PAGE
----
FOR IMMEDIATE RELEASE
Sept. 8, 2020
Pre-canvassing for counties remains an important issue for election directors
HARRISBURG, Pa. – VoteSafe Pennsylvania today urged lawmakers and the administration to continue negotiations on an election reform package that would give election directors the tools they need to address the challenges of administering the November election during an ongoing pandemic, when mail-in ballots are expected to reach record levels.
The House passed a measure (H.B. 2626) on Sept. 2 to keep negotiations on track to ensure important changes can be made and implemented in time before the general election, which is now fewer than 60 days away. The governor has concerns about some provisions in the wide-ranging bill and has threatened a veto unless the measure is amended. The Senate attempted to advance the bill through its State Government Committee last week, but issues with public notification requirements mean the committee has to take up the measure again today. It is unclear when the bill may be considered by the full Senate.
“There is still time for both sides to come together to negotiate a plan that works for Pennsylvania voters,” said former Republican House Majority Leader Dave Reed, co-chairman of VoteSafe PA. “We saw historical bipartisan leadership from our commonwealth with the passage of Act 77 of 2019 before the pandemic and Act 12 of 2020 during the pandemic. These laws ushered in sweeping election reforms that have proven safe, secure and effective. If lawmakers and the governor could do it then, they can do it now.”
Among the key issues: The surge in mail-in ballots means it could take several days to process results. That is an understandable and acceptable reality. Elections aren’t about speed but accuracy, and it is important to ensure every vote counts. Due to the high volume of mail-in ballots expected in November, state lawmakers are considering provisions to allow counties to pre-canvass the ballots they receive. Pre-canvassing allows counties to open envelopes, flatten and stack the ballots, and then lock them up securely, so results can be determined more quickly once tabulation begins on Election Day.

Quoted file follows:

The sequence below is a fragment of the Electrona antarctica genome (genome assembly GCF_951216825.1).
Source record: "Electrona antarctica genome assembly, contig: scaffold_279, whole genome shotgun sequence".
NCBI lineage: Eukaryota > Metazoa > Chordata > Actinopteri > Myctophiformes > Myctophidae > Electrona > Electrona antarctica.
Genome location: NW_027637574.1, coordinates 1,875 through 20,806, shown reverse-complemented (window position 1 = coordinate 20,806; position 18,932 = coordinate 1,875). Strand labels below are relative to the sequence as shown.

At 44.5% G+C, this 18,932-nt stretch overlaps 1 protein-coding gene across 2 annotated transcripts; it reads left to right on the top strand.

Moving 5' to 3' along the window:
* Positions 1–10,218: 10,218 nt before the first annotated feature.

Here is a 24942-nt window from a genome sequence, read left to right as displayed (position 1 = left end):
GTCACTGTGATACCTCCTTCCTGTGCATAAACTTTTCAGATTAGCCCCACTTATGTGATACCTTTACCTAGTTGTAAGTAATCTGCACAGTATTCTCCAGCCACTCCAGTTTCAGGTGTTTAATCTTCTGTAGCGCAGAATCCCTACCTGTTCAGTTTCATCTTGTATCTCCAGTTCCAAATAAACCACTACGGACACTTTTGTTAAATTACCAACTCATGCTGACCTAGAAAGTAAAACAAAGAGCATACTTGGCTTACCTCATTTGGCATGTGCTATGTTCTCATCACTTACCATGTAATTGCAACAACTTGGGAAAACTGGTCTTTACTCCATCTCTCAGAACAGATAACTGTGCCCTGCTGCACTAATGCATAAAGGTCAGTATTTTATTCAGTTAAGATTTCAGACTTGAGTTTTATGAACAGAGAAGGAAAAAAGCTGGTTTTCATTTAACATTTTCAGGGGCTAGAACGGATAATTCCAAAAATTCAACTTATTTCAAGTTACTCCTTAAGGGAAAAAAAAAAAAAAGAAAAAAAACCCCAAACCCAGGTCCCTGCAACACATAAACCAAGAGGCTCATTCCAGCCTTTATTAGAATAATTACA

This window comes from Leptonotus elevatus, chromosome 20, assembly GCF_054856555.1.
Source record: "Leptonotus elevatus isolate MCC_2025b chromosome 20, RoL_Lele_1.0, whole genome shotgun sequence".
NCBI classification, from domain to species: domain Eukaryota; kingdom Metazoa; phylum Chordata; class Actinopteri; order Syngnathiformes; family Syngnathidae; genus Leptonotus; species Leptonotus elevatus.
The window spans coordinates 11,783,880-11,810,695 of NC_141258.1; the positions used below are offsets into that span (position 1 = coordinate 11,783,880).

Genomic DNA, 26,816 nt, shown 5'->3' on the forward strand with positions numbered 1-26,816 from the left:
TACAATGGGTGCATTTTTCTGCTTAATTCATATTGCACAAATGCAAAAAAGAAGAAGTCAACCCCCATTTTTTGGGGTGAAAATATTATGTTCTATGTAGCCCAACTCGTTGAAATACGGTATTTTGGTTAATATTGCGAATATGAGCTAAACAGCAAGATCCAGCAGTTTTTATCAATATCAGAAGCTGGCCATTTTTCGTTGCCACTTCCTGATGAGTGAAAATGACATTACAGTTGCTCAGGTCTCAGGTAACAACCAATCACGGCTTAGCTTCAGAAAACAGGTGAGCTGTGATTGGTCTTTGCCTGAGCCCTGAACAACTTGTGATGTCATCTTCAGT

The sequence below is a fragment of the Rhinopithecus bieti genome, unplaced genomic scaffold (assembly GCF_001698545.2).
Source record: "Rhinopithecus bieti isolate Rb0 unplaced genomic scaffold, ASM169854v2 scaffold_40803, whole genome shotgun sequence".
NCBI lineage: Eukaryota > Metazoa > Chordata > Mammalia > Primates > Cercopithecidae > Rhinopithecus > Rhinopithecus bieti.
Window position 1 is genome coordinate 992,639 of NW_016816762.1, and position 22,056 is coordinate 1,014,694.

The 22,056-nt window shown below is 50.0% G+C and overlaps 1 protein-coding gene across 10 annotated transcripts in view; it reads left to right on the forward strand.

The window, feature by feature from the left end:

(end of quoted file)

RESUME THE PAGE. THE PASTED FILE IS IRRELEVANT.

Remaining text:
The practice is fairly common. Among the states that allow mail-in voting, more than two dozen already allow election officials to begin the process of preparing the ballots for tabulation before Election Day because it can be done safely and securely.
“All eyes are on Pennsylvania at this critical juncture,” said former Democratic U.S. Rep. Patrick Murphy, who also served as Undersecretary and acting Secretary of the U.S. Army and is co-chairman of VoteSafe PA with Reed. “It is absolutely critical that lawmakers and the governor continue to work together to ensure that every voter feels protected and safe to participate in this age of COVID-19, and the men and women who carry out our elections have the tools they need to address these unique challenges.”
Several current and former elected officials, as well as nonprofit organizations, health-care professionals, community ambassadors, professional athletes and more, have joined VoteSafe PA, which launched in July,
to advocate for secure mail-in ballots and safe in-person voting sites amid the COVID-19 pandemic. All five of Pennsylvania’s former living governors have signed on to endorse the initiative.
About VoteSafe Pennsylvania
VoteSafe Pennsylvania is a bipartisan coalition comprised of community leaders, advocates, nonprofit organizations, former elected officials, and election experts who all want the same things—an efficient, accessible, secure mail-in ballot process and safe, in-person voting sites that ensure Pennsylvanians won’t have to risk their health for simply standing in line to vote. VoteSafe Pennsylvania is part of VoteSafe US, a national cross-partisan coalition of elections administrators and organizations that endorse the simple principle that every American has the right to vote safely amidst the pandemic. For more information, go to pa.votesafe.us.
Media Contact: Kurt Knaus